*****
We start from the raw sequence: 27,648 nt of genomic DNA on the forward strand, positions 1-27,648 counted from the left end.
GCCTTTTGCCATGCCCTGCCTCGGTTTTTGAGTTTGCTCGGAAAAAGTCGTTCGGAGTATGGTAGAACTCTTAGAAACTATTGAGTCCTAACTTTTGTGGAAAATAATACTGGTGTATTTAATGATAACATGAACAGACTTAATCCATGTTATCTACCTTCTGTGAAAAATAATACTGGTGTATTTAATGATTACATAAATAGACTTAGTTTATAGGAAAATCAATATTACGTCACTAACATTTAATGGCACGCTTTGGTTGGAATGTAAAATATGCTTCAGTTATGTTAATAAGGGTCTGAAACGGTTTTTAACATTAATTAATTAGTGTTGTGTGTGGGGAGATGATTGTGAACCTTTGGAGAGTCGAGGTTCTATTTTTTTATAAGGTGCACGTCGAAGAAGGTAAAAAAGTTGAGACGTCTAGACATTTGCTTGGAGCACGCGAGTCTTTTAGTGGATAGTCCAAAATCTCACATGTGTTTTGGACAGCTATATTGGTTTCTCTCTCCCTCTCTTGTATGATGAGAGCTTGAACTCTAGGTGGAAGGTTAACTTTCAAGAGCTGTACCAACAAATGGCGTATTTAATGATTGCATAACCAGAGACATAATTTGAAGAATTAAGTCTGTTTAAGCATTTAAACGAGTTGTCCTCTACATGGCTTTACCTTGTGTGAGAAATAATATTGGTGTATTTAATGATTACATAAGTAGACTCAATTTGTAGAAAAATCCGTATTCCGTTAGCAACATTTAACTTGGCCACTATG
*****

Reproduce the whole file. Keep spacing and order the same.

We start from the raw sequence: 27,648 nt of genomic DNA on the forward strand, positions 1-27,648 counted from the left end.
GCCTTTTGCCATGCCCTGCCTCGGTTTTTGAGTTTGCTCGGAAAAAGTCGTTCGGAGTATGGTAGAACTCTTAGAAACTATTGAGTCCTAACTTTTGTGGAAAATAATACTGGTGTATTTAATGATAACATGAACAGACTTAATCCATGTTATCTACCTTCTGTGAAAAATAATACTGGTGTATTTAATGATTACATAAATAGACTTAGTTTATAGGAAAATCAATATTACGTCACTAACATTTAATGGCACGCTTTGGTTGGAATGTAAAATATGCTTCAGTTATGTTAATAAGGGTCTGAAACGGTTTTTAACATTAATTAATTAGTGTTGTGTGTGGGGAGATGATTGTGAACCTTTGGAGAGTCGAGGTTCTATTTTTTTATAAGGTGCACGTCGAAGAAGGTAAAAAAGTTGAGACGTCTAGACATTTGCTTGGAGCACGCGAGTCTTTTAGTGGATAGTCCAAAATCTCACATGTGTTTTGGACAGCTATATTGGTTTCTCTCTCCCTCTCTTGTATGATGAGAGCTTGAACTCTAGGTGGAAGGTTAACTTTCAAGAGCTGTACCAACAAATGGCGTATTTAATGATTGCATAACCAGAGACATAATTTGAAGAATTAAGTCTGTTTAAGCATTTAAACGAGTTGTCCTCTACATGGCTTTACCTTGTGTGAGAAATAATATTGGTGTATTTAATGATTACATAAGTAGACTCAATTTGTAGAAAAATCCGTATTCCGTTAGCAACATTTAACTTGGCCACTATG